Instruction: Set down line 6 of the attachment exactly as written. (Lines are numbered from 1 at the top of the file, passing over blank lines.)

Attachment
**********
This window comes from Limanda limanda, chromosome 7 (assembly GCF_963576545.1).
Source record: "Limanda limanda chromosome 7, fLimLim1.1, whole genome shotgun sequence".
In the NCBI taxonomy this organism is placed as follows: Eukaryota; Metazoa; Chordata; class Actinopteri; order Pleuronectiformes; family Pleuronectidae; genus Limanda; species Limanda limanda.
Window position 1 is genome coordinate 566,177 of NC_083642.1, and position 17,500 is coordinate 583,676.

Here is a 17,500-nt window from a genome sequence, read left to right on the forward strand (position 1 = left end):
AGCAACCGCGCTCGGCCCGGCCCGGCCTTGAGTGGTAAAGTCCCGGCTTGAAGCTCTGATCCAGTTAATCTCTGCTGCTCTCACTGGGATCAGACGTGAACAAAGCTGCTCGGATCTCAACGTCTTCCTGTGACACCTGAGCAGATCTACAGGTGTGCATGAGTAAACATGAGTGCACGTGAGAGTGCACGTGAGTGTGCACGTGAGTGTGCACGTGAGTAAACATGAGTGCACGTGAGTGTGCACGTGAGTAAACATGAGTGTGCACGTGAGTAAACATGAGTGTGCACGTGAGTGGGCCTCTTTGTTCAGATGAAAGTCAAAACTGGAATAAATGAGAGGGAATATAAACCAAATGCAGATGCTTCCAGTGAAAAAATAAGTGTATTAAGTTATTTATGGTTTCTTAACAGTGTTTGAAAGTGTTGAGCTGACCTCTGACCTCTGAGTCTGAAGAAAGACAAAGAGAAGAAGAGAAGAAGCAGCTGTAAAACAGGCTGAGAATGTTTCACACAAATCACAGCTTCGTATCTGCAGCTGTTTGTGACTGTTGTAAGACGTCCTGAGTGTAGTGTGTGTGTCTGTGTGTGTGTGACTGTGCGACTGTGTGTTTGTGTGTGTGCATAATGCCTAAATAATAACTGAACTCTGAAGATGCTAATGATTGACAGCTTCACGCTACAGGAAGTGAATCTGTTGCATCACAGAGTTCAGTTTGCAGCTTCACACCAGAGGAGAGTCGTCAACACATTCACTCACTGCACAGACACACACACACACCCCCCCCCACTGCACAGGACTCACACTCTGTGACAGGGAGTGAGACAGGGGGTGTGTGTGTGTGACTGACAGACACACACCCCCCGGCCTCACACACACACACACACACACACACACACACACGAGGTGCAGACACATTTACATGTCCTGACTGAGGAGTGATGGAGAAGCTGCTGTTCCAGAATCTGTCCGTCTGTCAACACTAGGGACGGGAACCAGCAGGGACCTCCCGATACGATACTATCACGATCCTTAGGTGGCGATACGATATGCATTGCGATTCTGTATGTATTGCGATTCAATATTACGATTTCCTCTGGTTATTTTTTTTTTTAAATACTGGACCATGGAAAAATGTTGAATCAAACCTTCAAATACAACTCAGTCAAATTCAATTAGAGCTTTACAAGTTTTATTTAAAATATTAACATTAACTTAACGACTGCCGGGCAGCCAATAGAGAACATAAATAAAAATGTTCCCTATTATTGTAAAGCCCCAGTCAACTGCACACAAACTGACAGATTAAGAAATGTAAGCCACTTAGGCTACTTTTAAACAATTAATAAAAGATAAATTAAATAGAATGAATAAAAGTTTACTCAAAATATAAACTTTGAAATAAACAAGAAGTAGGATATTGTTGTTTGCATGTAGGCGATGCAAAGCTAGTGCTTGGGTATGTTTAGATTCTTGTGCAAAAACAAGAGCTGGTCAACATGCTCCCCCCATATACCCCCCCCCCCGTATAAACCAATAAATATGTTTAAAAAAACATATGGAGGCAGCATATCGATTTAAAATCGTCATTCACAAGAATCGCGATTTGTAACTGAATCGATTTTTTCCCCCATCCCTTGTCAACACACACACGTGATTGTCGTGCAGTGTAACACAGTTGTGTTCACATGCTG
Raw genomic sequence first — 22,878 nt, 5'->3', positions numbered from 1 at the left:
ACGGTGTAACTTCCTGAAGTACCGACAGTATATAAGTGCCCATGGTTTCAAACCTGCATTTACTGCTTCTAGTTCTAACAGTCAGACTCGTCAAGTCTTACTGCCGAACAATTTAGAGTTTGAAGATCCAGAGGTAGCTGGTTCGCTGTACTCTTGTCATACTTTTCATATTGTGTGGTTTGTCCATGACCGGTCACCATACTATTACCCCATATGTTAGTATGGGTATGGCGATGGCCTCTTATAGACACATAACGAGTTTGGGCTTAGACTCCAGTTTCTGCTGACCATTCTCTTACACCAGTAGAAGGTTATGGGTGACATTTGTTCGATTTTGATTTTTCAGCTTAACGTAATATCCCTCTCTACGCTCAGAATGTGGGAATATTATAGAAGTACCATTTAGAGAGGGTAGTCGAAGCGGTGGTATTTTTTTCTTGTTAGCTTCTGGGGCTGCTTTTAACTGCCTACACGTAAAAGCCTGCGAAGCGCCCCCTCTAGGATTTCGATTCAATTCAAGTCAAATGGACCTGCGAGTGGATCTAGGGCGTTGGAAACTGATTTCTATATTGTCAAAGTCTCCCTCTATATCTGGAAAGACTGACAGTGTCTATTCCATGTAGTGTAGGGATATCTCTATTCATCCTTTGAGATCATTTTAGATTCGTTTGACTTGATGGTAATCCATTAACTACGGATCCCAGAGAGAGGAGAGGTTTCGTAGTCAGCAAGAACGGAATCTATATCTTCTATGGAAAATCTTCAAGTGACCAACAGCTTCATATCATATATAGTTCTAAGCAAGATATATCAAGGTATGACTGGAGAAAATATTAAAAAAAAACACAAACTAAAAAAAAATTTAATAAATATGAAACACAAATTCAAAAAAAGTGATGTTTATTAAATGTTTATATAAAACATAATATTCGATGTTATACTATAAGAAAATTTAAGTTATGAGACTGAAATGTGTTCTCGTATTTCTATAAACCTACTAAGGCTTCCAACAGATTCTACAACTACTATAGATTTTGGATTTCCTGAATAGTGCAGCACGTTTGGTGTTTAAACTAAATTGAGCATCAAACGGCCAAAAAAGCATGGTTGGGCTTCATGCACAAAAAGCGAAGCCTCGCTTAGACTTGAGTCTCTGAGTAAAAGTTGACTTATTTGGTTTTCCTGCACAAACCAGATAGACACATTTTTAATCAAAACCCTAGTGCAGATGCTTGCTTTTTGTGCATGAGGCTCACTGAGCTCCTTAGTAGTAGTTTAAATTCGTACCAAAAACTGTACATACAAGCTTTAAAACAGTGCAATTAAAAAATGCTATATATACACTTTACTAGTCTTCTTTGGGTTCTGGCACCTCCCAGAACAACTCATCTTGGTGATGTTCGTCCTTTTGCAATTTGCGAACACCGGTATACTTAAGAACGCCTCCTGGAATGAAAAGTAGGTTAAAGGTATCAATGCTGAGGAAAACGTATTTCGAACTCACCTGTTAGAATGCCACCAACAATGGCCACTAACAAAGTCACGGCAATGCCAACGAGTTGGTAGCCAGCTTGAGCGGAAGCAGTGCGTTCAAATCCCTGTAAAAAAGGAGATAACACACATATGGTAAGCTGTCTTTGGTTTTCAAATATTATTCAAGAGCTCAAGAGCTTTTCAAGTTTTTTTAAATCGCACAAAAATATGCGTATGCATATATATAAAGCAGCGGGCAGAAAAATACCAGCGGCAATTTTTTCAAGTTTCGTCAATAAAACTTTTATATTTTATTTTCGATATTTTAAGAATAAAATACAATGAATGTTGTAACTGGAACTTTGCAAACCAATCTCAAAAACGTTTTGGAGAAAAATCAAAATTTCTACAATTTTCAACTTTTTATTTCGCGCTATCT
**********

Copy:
AGCAACCGCGCTCGGCCCGGCCCGGCCTTGAGTGGTAAAGTCCCGGCTTGAAGCTCTGATCCAGTTAATCTCTGCTGCTCTCACTGGGATCAGACGTGAACAAAGCTGCTCGGATCTCAACGTCTTCCTGTGACACCTGAGCAGATCTACAGGTGTGCATGAGTAAACATGAGTGCACGTGAGAGTGCACGTGAGTGTGCACGTGAGTGTGCACGTGAGTAAACATGAGTGCACGTGAGTGTGCACGTGAGTAAACATGAGTGTGCACGTGAGTAAACATGAGTGTGCACGTGAGTGGGCCTCTTTGTTCAGATGAAAGTCAAAACTGGAATAAATGAGAGGGAATATAAACCAAATGCAGATGCTTCCAGTGAAAAAATAAGTGTATTAAGTTATTTATGGTTTCTTAACAGTGTTTGAAAGTGTTGAGCTGACCTCTGACCTCTGAGTCTGAAGAAAGACAAAGAGAAGAAGAGAAGAAGCAGCTGTAAAACAGGCTGAGAATGTTTCACACAAATCACAGCTTCGTATCTGCAGCTGTTTGTGACTGTTGTAAGACGTCCTGAGTGTAGTGTGTGTGTCTGTGTGTGTGTGACTGTGCGACTGTGTGTTTGTGTGTGTGCATAATGCCTAAATAATAACTGAACTCTGAAGATGCTAATGATTGACAGCTTCACGCTACAGGAAGTGAATCTGTTGCATCACAGAGTTCAGTTTGCAGCTTCACACCAGAGGAGAGTCGTCAACACATTCACTCACTGCACAGACACACACACACACCCCCCCCCACTGCACAGGACTCACACTCTGTGACAGGGAGTGAGACAGGGGGTGTGTGTGTGTGACTGACAGACACACACCCCCCGGCCTCACACACACACACACACACACACACACACACACGAGGTGCAGACACATTTACATGTCCTGACTGAGGAGTGATGGAGAAGCTGCTGTTCCAGAATCTGTCCGTCTGTCAACACTAGGGACGGGAACCAGCAGGGACCTCCCGATACGATACTATCACGATCCTTAGGTGGCGATACGATATGCATTGCGATTCTGTATGTATTGCGATTCAATATTACGATTTCCTCTGGTTATTTTTTTTTTTAAATACTGGACCATGGAAAAATGTTGAATCAAACCTTCAAATACAACTCAGTCAAATTCAATTAGAGCTTTACAAGTTTTATTTAAAATATTAACATTAACTTAACGACTGCCGGGCAGCCAATAGAGAACATAAATAAAAATGTTCCCTATTATTGTAAAGCCCCAGTCAACTGCACACAAACTGACAGATTAAGAAATGTAAGCCACTTAGGCTACTTTTAAACAATTAATAAAAGATAAATTAAATAGAATGAATAAAAGTTTACTCAAAATATAAACTTTGAAATAAACAAGAAGTAGGATATTGTTGTTTGCATGTAGGCGATGCAAAGCTAGTGCTTGGGTATGTTTAGATTCTTGTGCAAAAACAAGAGCTGGTCAACATGCTCCCCCCATATACCCCCCCCCCCGTATAAACCAATAAATATGTTTAAAAAAACATATGGAGGCAGCATATCGATTTAAAATCGTCATTCACAAGAATCGCGATTTGTAACTGAATCGATTTTTTCCCCCATCCCTTGTCAACACACACACGTGATTGTCGTGCAGTGTAACACAGTTGTGTTCACATGCTG